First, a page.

The Mog Log: Everything but the endgame in Final Fantasy XIV's 2.1

I've got high hopes.
I can't promise to anyone that this column will not mostly be about housing. I'd like to, but I just can't make that promise.

Yes, it's time to analyze Final Fantasy XIV's upcoming patch 2.1 with an eye toward something other than the various direct endgame changes. Truth be told, I think all of these features will still have a pretty big impact on the endgame landscape, but they're not going to have the direct impact of new dungeons or the like. They're going to add money, they're going to offer story, and they're going to offer a place to congregate.

Worth noting is that the Lightning event currently running in Final Fantasy XIV is running until December 9th. Does that mean that patch 2.1 is dropping then? I can't say that for sure, but it would make a certain amount of logical sense. So let's turn our eyes to the patch and start speculating.

Someone asked me why I'm so certain that something doesn't exist if I don't see it directly, and the answer is that I played Final Fantasy XI.Housing and companies

So the first version of housing is on its way, which is the good news. The bad news is that it's going to be launched only for free companies at first, so you won't be able to have your own house for a bit. Yoshida's predicting that Square will have a personal version rolled out in about six months, so sometime between May and July.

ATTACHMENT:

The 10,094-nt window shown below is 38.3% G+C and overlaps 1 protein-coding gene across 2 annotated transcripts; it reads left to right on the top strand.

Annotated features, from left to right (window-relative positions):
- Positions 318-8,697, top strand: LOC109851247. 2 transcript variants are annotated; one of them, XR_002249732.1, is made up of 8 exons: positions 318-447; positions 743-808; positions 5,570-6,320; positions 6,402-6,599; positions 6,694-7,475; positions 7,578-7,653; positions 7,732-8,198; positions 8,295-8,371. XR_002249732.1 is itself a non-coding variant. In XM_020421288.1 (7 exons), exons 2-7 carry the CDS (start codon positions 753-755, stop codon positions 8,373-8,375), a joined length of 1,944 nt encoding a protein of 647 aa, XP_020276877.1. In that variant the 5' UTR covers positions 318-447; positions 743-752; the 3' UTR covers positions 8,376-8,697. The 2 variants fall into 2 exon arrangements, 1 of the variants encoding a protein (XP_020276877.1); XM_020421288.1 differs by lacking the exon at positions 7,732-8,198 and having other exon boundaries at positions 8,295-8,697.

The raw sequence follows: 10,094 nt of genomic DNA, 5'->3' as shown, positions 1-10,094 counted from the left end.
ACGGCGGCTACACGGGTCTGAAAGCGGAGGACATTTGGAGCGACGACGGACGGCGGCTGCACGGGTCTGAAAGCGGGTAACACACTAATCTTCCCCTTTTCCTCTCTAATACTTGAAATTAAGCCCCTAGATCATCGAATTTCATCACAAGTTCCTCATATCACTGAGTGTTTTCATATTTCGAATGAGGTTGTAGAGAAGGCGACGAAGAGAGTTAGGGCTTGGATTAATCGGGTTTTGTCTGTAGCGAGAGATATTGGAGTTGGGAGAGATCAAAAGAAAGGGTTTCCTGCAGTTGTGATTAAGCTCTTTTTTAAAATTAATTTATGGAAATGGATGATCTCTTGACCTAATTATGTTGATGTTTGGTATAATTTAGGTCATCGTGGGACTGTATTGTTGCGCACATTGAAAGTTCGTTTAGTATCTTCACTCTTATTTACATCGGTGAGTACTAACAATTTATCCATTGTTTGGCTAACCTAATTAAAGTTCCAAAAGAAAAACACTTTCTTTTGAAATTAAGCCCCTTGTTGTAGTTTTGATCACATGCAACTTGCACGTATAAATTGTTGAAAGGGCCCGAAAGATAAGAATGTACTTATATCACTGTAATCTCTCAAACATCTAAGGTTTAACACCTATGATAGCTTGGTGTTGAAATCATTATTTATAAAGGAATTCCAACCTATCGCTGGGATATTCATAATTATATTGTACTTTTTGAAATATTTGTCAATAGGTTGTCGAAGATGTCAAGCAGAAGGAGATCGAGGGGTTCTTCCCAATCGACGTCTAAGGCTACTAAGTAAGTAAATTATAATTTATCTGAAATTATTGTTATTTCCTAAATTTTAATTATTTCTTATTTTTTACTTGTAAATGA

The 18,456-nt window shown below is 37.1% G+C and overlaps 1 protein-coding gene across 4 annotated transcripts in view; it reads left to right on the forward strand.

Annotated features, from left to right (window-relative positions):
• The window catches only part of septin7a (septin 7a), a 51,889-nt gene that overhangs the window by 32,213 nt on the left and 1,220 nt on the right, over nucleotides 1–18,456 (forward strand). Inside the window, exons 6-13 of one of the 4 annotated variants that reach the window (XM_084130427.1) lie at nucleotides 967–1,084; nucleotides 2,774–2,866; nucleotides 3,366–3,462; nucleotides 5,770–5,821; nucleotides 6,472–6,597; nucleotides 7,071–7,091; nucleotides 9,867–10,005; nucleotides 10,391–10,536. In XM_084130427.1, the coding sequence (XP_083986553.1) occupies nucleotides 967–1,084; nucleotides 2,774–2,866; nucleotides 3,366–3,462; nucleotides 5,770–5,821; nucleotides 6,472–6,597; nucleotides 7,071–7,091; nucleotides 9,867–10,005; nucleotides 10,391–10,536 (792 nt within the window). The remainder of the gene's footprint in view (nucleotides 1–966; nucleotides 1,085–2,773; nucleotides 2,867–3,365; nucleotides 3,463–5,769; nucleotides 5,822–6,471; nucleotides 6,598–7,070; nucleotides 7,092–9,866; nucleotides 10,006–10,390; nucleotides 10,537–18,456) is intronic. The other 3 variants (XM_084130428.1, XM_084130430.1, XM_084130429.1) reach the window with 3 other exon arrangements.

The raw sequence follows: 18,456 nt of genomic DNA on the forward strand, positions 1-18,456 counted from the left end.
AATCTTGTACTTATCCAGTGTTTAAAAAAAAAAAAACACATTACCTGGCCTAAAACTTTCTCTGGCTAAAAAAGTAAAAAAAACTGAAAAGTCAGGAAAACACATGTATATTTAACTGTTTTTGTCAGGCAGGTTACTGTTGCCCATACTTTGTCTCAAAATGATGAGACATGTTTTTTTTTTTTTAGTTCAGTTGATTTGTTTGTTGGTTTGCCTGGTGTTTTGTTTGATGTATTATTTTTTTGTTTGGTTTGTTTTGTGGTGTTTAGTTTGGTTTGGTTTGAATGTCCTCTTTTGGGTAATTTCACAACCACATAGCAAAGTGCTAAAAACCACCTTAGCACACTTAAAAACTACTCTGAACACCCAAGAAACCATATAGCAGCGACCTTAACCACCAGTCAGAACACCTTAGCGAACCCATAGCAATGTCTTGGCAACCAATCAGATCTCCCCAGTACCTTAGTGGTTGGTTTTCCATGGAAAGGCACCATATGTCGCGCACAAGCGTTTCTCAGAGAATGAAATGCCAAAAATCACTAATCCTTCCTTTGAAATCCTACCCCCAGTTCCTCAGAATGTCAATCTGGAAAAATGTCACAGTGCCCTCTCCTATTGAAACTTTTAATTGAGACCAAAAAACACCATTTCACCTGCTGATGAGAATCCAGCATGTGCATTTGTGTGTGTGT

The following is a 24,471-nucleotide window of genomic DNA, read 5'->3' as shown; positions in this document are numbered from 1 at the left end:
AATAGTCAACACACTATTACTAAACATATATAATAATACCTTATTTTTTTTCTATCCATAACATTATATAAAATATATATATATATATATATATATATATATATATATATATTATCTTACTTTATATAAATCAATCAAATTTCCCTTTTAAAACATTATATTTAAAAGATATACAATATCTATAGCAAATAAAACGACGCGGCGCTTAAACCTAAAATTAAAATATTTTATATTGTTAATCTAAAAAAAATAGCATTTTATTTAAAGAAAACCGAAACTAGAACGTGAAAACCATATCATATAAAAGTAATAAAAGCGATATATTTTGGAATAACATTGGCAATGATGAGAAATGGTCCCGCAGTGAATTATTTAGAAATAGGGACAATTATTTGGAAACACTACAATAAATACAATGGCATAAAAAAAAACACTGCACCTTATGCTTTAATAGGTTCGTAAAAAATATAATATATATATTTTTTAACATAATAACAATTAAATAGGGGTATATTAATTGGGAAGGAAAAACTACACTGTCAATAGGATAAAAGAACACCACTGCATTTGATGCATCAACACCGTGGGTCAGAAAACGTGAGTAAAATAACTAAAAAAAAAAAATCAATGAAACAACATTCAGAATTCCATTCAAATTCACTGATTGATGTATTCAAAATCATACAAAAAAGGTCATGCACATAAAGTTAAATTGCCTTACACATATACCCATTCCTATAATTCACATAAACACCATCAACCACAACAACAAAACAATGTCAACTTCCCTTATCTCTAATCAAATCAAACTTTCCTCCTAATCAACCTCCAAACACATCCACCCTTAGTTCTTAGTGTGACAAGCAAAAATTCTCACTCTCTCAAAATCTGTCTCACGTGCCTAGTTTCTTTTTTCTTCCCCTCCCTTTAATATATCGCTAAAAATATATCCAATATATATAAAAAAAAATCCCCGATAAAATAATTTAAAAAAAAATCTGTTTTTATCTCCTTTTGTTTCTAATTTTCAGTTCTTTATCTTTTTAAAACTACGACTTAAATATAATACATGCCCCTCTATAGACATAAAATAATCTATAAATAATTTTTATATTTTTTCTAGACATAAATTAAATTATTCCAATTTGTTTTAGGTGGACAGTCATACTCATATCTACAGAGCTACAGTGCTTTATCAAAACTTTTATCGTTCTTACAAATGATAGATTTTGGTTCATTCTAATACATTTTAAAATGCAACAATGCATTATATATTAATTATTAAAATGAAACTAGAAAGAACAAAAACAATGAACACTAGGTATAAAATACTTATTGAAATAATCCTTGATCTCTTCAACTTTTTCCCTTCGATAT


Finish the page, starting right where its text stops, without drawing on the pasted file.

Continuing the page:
Those of you who are aware of my deep and constant love of housing will no doubt also be aware that I was a little distraught by this turn of events, but it does make a certain amount of sense. There's a lot of server strain to be had from housing; it makes more sense to roll out the functional version quickly and then later put in the individual version. People who just want the net benefits from housing will have a company by then, so personal houses can be, well, personal. Plus, by that point we'll have a good idea of the costs associated with housing rather than simply shooting blindly in the dark with what we hope is enough money.